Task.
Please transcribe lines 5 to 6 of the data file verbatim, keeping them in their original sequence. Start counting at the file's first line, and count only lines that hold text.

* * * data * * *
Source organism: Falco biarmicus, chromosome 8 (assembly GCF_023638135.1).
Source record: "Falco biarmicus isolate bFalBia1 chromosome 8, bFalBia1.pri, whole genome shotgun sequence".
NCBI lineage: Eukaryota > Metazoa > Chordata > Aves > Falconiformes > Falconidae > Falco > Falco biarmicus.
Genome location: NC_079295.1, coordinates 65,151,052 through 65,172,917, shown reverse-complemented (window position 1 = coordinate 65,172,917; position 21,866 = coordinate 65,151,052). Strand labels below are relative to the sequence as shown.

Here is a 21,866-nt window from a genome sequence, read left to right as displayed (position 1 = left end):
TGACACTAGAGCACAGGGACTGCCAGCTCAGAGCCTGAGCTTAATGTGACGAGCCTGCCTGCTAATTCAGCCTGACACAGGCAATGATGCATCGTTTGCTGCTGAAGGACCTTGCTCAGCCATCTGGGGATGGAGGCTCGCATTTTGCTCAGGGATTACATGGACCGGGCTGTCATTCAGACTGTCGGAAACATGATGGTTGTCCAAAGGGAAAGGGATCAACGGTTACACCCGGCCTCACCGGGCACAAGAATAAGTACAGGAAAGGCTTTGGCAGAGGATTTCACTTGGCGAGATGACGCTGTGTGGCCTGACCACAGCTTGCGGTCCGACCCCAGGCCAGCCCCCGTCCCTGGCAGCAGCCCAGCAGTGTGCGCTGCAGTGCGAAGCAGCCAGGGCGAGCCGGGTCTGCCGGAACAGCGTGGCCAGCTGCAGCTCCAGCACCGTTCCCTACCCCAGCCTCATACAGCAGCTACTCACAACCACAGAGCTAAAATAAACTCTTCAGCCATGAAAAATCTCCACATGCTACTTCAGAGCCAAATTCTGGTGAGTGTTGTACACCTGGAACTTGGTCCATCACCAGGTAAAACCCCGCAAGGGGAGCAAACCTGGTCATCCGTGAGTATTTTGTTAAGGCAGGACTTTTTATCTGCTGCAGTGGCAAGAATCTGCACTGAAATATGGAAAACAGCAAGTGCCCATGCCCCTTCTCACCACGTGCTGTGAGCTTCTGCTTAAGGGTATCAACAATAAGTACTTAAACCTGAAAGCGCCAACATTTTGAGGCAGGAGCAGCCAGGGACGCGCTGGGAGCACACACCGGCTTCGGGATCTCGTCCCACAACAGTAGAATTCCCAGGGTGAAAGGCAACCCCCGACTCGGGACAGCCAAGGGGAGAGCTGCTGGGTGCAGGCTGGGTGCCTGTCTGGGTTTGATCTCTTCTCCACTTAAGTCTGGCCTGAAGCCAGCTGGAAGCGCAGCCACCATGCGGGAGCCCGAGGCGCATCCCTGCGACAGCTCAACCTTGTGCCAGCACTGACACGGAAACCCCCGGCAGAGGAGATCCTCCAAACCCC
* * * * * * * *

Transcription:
Here is a 21,866-nt window from a genome sequence, read left to right as displayed (position 1 = left end):
TGACACTAGAGCACAGGGACTGCCAGCTCAGAGCCTGAGCTTAATGTGACGAGCCTGCCTGCTAATTCAGCCTGACACAGGCAATGATGCATCGTTTGCTGCTGAAGGACCTTGCTCAGCCATCTGGGGATGGAGGCTCGCATTTTGCTCAGGGATTACATGGACCGGGCTGTCATTCAGACTGTCGGAAACATGATGGTTGTCCAAAGGGAAAGGGATCAACGGTTACACCCGGCCTCACCGGGCACAAGAATAAGTACAGGAAAGGCTTTGGCAGAGGATTTCACTTGGCGAGATGACGCTGTGTGGCCTGACCACAGCTTGCGGTCCGACCCCAGGCCAGCCCCCGTCCCTGGCAGCAGCCCAGCAGTGTGCGCTGCAGTGCGAAGCAGCCAGGGCGAGCCGGGTCTGCCGGAACAGCGTGGCCAGCTGCAGCTCCAGCACCGTTCCCTACCCCAGCCTCATACAGCAGCTACTCACAACCACAGAGCTAAAATAAACTCTTCAGCCATGAAAAATCTCCACATGCTACTTCAGAGCCAAATTCTGGTGAGTGTTGTACACCTGGAACTTGGTCCATCACCAGGTAAAACCCCGCAAGGGGAGCAAACCTGGTCATCCGTGAGTATTTTGTTAAGGCAGGACTTTTTATCTGCTGCAGTGGCAAGAATCTGCACTGAAATATGGAAAACAGCAAGTGCCCATGCCCCTTCTCACCACGTGCTGTGAGCTTCTGCTTAAGGGTATCAACAATAAGTACTTAAACCTGAAAGCGCCAACATTTTGAGGCAGGAGCAGCCAGGGACGCGCTGGGAGCACACACCGGCTTCGGGATCTCGTCCCACAACAGTAGAATTCCCAGGGTGAAAGGCAACCCCCGACTCGGGACAGCCAAGGGGAGAGCTGCTGGGTGCAGGCTGGGTGCCTGTCTGGGTTTGATCTCTTCTCCACTTAAGTCTGGCCTGAAGCCAGCTGGAAGCGCAGCCACCATGCGGGAGCCCGAGGCGCATCCCTGCGACAGCTCAACCTTGTGCCAGCACTGACACGGAAACCCCCGGCAGAGGAGATCCTCCAAACCCC